In an enterprise network, maintaining routers/switches is a common task. However, you may want router maintenance not to disrupt network users and applications. For example, restarting or replacing an OSPF-enabled router with a new one will cause IP packets (carrying voice, data,..) on some parts of the network to get dropped temporarily at certain nodes of the OSPF routing domain. Here comes the OSPF graceful shutdown feature to let you remove a router from the network with less interruption and faster network convergence.

In this lesson, you will learn what is OSPF graceful shutdown, how it works, and how to configure it on Cisco IOS. In the rest of this guide, I will be using the following network topology.

What is OSPF Graceful Shutdown?

OSPF graceful shutdown is a technique for taking an OSPF process or an OSPF-enabled interface out of service without causing too much disruption to route convergence and IP traffic on the network. In addition, traffic will not flow in both directions on the link to which each gracefully shut-down interface is connected.

In the next examples, we demonstrate how OSPF network convergence gets affected when we shut down a link using the shutdown command rather than initiating a graceful shutdown on it.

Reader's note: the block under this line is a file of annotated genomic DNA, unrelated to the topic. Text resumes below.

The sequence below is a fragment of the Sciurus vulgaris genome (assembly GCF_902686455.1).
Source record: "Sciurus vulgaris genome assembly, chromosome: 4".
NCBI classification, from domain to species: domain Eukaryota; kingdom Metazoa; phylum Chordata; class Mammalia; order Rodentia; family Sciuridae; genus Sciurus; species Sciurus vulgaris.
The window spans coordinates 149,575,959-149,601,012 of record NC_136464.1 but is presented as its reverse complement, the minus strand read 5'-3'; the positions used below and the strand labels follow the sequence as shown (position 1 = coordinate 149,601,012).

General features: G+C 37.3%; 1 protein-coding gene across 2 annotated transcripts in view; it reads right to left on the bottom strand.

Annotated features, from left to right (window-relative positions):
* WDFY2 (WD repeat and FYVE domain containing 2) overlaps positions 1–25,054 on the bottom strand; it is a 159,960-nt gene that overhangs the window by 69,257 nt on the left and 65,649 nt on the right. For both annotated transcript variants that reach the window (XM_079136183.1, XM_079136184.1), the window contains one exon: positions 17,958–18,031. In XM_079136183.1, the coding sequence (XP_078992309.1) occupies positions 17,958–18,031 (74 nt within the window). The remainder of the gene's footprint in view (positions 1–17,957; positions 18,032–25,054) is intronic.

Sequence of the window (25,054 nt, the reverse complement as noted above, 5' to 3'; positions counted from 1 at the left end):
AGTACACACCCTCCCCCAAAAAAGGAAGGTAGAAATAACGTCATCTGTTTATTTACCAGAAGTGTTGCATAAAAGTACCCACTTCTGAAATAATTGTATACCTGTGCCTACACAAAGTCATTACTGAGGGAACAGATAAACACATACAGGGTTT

First, note that R1’s next hop to subnet 10.0.34.0/24 is router R4, as you can see in the  next show ip route ospf command output.

R1# show ip route ospf



omitted output

      10.0.0.0/8 is variably subnetted, 6 subnets, 2 masks
O        10.0.23.0/24 [110/20] via 10.0.12.2, 00:00:10, Ethernet1/2
O        10.0.34.0/24 [110/11] via 10.0.14.4, 00:01:06, FastEthernet0/0

In the following example, we instructed router R1 to send 1000 ICMP echo requests to IP address 10.0.34.3 and then go to router R4 to disable the F0/0 interface. You can see how ICMP traffic between routers R1 and R3 gets affected when we shut down R4’s F0/0 interface using the shutdown command.

R1# ping 10.0.34.3 repeat 1000
Type escape sequence to abort.
Sending 100000, 100-byte ICMP Echos to 10.0.34.3, timeout is 2 seconds: